The people came early and they came eager, six thousand of them, maybe more, packing the Mount Royal Arena to its frigid rafters. Mostly they were men, as I suppose, men in neckties and overcoats — and hats. In 1924, that’s who mostly went to midweek hockey games in Montreal — men, wearing their hats and their 1924 moustaches. It’s hard not to dream this whole scene in black-and-white, as shadowy-plain and slightly sped-up as stuttery 1924 newsreel, but of course it was all in colour. I’m not actually all that certain just how universal the moustaches were — the moustaches, I confess, are largely speculative, no matter how clearly they’re formed up in my imagination.

The band played. The people waited. The ice — it must have been hard to see the ice so blank and empty for solong without leaping the boards for a dash across. Eight o’clock came and went, and half-past. The music was brassy and jolly and wafted in the hazy evening air of the rink, coalesced, coiled, rose to the rafters and condensed with the smoke and the smells and the chatter of men, all the nattering men, up there in the rafters, which it warmed, along with the adventurous boys who had climbed into these same rafters. That’s largely guesswork, too, much of that last part, in particular regarding the rising and warming properties of the music, if not the boys in the rafters — contemporary newspaper accounts domention the boys and their audacious climbing.

It was a Wednesday in February in Montreal: that we know. February 20, 1924 was the factual date of this waiting and alleged wafting. Some of the names of some of the waiters from that night we know. There was a Joliat, a Vézina, a pair of Cleghorns, a Morenz. None of them was in the rafters, of course. They were all in the home team’s dressing room, wearing skates, red sweaters, no moustaches. I’ve just checked again, and it’s confirmed: the 1923-24 Montreal Canadiens iced an entirely unmoustached line-up.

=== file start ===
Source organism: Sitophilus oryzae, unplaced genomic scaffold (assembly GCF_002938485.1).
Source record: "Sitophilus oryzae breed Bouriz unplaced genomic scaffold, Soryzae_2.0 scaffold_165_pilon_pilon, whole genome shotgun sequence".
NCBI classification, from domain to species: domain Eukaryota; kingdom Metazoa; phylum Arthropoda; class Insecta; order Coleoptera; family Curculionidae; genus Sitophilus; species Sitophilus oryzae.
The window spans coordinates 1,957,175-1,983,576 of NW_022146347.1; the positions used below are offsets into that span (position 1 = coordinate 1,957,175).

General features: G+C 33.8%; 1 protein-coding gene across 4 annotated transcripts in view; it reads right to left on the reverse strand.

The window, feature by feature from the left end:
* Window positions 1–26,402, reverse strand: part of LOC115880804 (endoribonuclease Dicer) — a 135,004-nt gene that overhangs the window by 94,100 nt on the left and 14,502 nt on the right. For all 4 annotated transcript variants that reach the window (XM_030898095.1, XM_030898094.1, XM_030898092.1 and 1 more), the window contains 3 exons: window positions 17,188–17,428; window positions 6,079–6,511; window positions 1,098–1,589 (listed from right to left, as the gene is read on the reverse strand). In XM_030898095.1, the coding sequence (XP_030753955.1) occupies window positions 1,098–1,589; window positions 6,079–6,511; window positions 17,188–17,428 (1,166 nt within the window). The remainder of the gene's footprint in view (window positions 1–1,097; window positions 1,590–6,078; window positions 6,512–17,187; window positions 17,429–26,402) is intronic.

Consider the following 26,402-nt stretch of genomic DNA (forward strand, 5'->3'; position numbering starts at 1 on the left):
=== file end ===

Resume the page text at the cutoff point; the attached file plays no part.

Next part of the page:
Aurèle Joliat was possibly hatted, which is to say capped: he often was, in those years, when he worked the wing for Montreal. Sprague was one of the most dangerously violent hockey players in history, as you probably know; his brother Odie, was a singular stickhandler. In 1924, Howie Morenz was a 21-year-old rookie, while Georges Vézinawas 37, with just two more years to live before his death in 1926 from tuberculosis. I’m sorry to cite that, even all these years later. Leo Dandurand was the coach of the Canadiens that year. I’m thinking of him propping the dressing-room door open so that the team could better hear the band and whatever 1924 songs they were playing — “Rose Marie,” maybe, or the “Pizzicato Polka,” maybe “Rhapsody in Blue?”

That February night in Montreal, the hockey players and their coach, all the people from the rafters on down, the brave band — they all waited together to see whether the reigning Stanley Cup champions would be showing up, or not, to play some hockey.

Spoiler alert: not.

In a time of nationwide rail disruptions, as snow falls and winds swirl across 2020 central Canada, let’s mark what followed and what did betide back in the NHL’s 1923-24 season, the league’s sixth, when winter played its part in shaping the schedule.

Ninety-six years ago, there were only four teams in the NHL mix, as opposed to today’s 31, three of them — Toronto, Ottawa, and Hamilton — rooted in Ontario, while the other, Montreal, was at home in Quebec. The regular season, then, saw teams play 24 games apiece, starting in mid-December, wrapping up in early March.

The weather took its toll early on. With Ottawa opening its new Auditorium that year, at the corner of Argyle Avenue at O’Connor Street, Montreal’s Mount Royal Arena was the only NHL rink still to be relying on natural ice. Having held their training camp in Grimsby, Ontario, the Canadiens returned home to an unseasonably warm December. With no ice to play on, they scrambled to take their early-season home games on the road. That worked in some cases, but not all, and just before Christmas, the scarcity of ice saw them postpone their meeting with the Ottawa Senators. Team officials calculated the loss of revenue for that game at $5,000 — about $74,000 in nowadays money.

Winter eventually took hold, and the Arena got its ice. In February, with the hockey season in full fling, the weather intervened again.